“Space, humidity issues, and accessibility have always been hindrances to our being able to truly present exhibits which tell the county’s story as it should be told,” said Elaine Taylor, director. “When the Town of Louisa purchased the old stone school property, there was this lovely home on a portion of it, but the county did not need the space for the new town offices and the Arts Center they had planned. So, the Louisa County Historical Society was offered the home if we would fund restoration of it and could use it as a larger museum setting. We’ve been at work for four or five years now, first restoring the house and then creating the six themed exhibits visitors now experience.”

The museum is named after Mrs. Virginia Sargeant Reynolds who grew up in the home, built in 1914 by her father, Frank Sargeant, who owed a hardware store on Main Street.

The six themed exhibits highlight native peoples, the Revolutionary War, Civil War, education, government, and transportation.

“A committee for each theme drew on our local historians, archived materials, and resources at the state library, etc. to place the specifics of Louisa County’s story into the larger context of Virginia’s history,” Taylor explained.

Most of the museum items have been donated by Louisa residents and are from Louisa County, with the exception of a few artifacts in the Native People’s room, which Taylor said was only because they did not have examples of certain periods.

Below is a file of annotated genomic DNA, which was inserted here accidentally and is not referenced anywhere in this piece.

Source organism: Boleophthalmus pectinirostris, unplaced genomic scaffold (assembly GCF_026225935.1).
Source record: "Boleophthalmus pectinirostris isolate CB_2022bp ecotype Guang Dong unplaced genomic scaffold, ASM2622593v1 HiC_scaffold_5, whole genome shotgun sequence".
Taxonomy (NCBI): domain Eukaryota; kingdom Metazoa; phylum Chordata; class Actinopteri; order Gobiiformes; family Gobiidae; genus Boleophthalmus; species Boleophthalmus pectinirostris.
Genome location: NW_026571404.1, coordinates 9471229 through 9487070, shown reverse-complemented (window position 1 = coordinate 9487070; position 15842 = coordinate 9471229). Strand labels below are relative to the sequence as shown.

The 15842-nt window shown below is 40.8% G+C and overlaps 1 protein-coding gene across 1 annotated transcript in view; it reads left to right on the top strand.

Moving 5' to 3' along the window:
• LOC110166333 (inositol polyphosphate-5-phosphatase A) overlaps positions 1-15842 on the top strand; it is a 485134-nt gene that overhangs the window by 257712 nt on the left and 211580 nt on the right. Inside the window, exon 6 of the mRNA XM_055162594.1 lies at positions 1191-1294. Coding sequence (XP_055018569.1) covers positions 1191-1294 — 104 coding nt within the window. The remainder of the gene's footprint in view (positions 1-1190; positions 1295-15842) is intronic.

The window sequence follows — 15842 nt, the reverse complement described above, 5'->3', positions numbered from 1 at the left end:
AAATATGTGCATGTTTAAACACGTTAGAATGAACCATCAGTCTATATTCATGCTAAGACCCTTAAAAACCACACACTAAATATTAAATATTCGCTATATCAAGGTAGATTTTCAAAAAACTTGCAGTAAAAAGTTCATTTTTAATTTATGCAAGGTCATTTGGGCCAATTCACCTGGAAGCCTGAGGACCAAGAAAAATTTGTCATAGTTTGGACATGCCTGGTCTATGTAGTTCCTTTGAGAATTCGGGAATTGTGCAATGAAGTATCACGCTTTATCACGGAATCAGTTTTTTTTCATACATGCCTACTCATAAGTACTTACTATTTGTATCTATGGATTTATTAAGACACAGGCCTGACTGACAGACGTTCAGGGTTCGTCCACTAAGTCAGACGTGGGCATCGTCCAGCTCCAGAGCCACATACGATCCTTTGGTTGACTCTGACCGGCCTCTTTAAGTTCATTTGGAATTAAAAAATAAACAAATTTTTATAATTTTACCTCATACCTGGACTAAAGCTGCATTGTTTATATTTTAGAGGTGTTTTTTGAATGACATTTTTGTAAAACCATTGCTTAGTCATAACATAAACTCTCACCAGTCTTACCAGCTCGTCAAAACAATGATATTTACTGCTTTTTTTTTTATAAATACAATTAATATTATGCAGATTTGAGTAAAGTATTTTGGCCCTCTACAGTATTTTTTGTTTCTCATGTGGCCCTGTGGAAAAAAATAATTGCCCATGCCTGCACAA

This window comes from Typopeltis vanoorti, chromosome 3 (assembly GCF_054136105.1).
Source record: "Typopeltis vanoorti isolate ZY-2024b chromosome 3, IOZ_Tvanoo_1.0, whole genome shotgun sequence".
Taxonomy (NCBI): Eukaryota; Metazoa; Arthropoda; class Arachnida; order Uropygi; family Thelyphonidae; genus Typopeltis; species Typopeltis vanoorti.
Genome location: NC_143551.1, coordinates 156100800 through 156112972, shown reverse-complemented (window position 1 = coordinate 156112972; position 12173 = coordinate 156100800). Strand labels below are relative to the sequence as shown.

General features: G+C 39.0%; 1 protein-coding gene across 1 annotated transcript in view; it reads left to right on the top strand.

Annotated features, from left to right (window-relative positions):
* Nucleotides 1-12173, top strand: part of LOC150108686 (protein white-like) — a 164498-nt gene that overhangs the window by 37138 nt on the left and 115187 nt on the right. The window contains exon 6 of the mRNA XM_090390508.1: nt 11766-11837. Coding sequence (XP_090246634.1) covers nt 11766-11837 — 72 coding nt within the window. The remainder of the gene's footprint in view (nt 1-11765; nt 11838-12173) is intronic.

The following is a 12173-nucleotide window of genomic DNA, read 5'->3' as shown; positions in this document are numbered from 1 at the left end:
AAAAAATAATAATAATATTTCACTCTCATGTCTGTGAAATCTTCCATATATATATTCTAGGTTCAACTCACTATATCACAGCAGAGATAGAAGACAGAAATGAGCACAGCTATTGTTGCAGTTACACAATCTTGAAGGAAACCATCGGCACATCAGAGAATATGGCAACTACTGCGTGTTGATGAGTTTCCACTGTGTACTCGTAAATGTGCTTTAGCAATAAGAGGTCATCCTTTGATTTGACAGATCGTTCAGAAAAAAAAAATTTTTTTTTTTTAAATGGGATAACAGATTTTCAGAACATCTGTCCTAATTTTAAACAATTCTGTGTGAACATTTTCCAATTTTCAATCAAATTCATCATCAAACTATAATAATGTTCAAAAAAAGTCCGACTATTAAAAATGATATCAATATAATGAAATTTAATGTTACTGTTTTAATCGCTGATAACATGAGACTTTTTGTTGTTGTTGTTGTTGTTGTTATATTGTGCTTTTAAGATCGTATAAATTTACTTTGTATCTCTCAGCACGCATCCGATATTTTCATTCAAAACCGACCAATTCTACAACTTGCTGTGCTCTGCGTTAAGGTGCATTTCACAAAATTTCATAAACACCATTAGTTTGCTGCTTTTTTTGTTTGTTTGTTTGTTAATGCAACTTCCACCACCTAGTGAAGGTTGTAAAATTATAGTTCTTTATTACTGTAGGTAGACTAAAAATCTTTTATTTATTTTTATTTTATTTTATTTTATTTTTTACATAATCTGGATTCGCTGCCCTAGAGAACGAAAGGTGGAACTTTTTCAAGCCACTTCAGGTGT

Visitors are encouraged to tour the property. “The museum is actually self-guided, although a docent is always available for those visitors who prefer a guided tour,” said Taylor. “Each room has a short video presentation that amplifies the text panels and artifact displays.”

One of the most exciting elements of the museum is the fact that classes, seminars, and special events that bring local history to life are offered on an ongoing basis. Old Photograph Day and Oral History Recording, both ongoing programs, reflect the Historical Society’s ongoing commitments to gather oral histories and collect digital images of photographs to document the 20th century.

“We continue to teach people how to research and preserve their own family history, both in Louisa County and in other states through our genealogy and family history seminars, which are very popular,” said Taylor. “We are offering programs for adults and children to delve more deeply into each of our six basic exhibit themes. And, of course, we love to offer special programs that take advantage of the knowledge, or collections, of individuals who specialize in some particular aspect of our history: like the fellow who has a very popular presentation on historic images of Louisa though post cards, or our local WWII collector who brought his items and himself in costume for a day at the museum. We really enjoy having families come and have several specific modules we offer for home-schooling parents or youth clubs.”

The museum is open on Tuesdays and Thursdays from 10 a.m. to 4 p.m. and on Saturdays from 10 a.m. to noon. Admission is free, but donations are welcome.

Taylor hopes everyone will take time to visit the new museum. “It is a place to learn about the past in our county so that understanding can help inform the present and the future we face together.”

For information on the Louisa Arts Center, visit
For the Sargeant Museum of Louisa County History, visit